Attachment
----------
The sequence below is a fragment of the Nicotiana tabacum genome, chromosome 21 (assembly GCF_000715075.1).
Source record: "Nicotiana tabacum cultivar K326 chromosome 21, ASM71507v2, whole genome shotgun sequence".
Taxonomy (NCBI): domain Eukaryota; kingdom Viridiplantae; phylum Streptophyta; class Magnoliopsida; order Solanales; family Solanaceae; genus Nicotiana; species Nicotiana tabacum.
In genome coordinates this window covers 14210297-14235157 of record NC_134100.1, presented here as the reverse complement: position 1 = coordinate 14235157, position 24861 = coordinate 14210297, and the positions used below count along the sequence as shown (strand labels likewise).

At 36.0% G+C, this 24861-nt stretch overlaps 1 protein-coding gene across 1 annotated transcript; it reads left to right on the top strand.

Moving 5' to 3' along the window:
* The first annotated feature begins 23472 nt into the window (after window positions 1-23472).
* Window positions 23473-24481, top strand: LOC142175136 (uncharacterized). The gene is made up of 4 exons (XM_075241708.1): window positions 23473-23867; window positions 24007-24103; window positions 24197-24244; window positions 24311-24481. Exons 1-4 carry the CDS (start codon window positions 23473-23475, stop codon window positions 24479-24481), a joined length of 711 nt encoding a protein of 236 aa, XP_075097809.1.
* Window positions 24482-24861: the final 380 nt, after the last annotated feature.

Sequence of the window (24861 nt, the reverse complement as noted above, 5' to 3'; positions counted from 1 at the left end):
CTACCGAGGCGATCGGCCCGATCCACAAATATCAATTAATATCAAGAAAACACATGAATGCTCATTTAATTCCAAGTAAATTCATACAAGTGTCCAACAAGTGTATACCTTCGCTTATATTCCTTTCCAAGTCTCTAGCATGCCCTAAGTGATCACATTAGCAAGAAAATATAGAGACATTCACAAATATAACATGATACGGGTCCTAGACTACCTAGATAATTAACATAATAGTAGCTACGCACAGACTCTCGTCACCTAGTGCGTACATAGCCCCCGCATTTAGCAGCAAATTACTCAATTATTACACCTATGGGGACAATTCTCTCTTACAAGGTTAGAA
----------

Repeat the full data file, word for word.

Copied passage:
The sequence below is a fragment of the Nicotiana tabacum genome, chromosome 21 (assembly GCF_000715075.1).
Source record: "Nicotiana tabacum cultivar K326 chromosome 21, ASM71507v2, whole genome shotgun sequence".
Taxonomy (NCBI): domain Eukaryota; kingdom Viridiplantae; phylum Streptophyta; class Magnoliopsida; order Solanales; family Solanaceae; genus Nicotiana; species Nicotiana tabacum.
In genome coordinates this window covers 14210297-14235157 of record NC_134100.1, presented here as the reverse complement: position 1 = coordinate 14235157, position 24861 = coordinate 14210297, and the positions used below count along the sequence as shown (strand labels likewise).

At 36.0% G+C, this 24861-nt stretch overlaps 1 protein-coding gene across 1 annotated transcript; it reads left to right on the top strand.

Moving 5' to 3' along the window:
* The first annotated feature begins 23472 nt into the window (after window positions 1-23472).
* Window positions 23473-24481, top strand: LOC142175136 (uncharacterized). The gene is made up of 4 exons (XM_075241708.1): window positions 23473-23867; window positions 24007-24103; window positions 24197-24244; window positions 24311-24481. Exons 1-4 carry the CDS (start codon window positions 23473-23475, stop codon window positions 24479-24481), a joined length of 711 nt encoding a protein of 236 aa, XP_075097809.1.
* Window positions 24482-24861: the final 380 nt, after the last annotated feature.

Sequence of the window (24861 nt, the reverse complement as noted above, 5' to 3'; positions counted from 1 at the left end):
CTACCGAGGCGATCGGCCCGATCCACAAATATCAATTAATATCAAGAAAACACATGAATGCTCATTTAATTCCAAGTAAATTCATACAAGTGTCCAACAAGTGTATACCTTCGCTTATATTCCTTTCCAAGTCTCTAGCATGCCCTAAGTGATCACATTAGCAAGAAAATATAGAGACATTCACAAATATAACATGATACGGGTCCTAGACTACCTAGATAATTAACATAATAGTAGCTACGCACAGACTCTCGTCACCTAGTGCGTACATAGCCCCCGCATTTAGCAGCAAATTACTCAATTATTACACCTATGGGGACAATTCTCTCTTACAAGGTTAGAA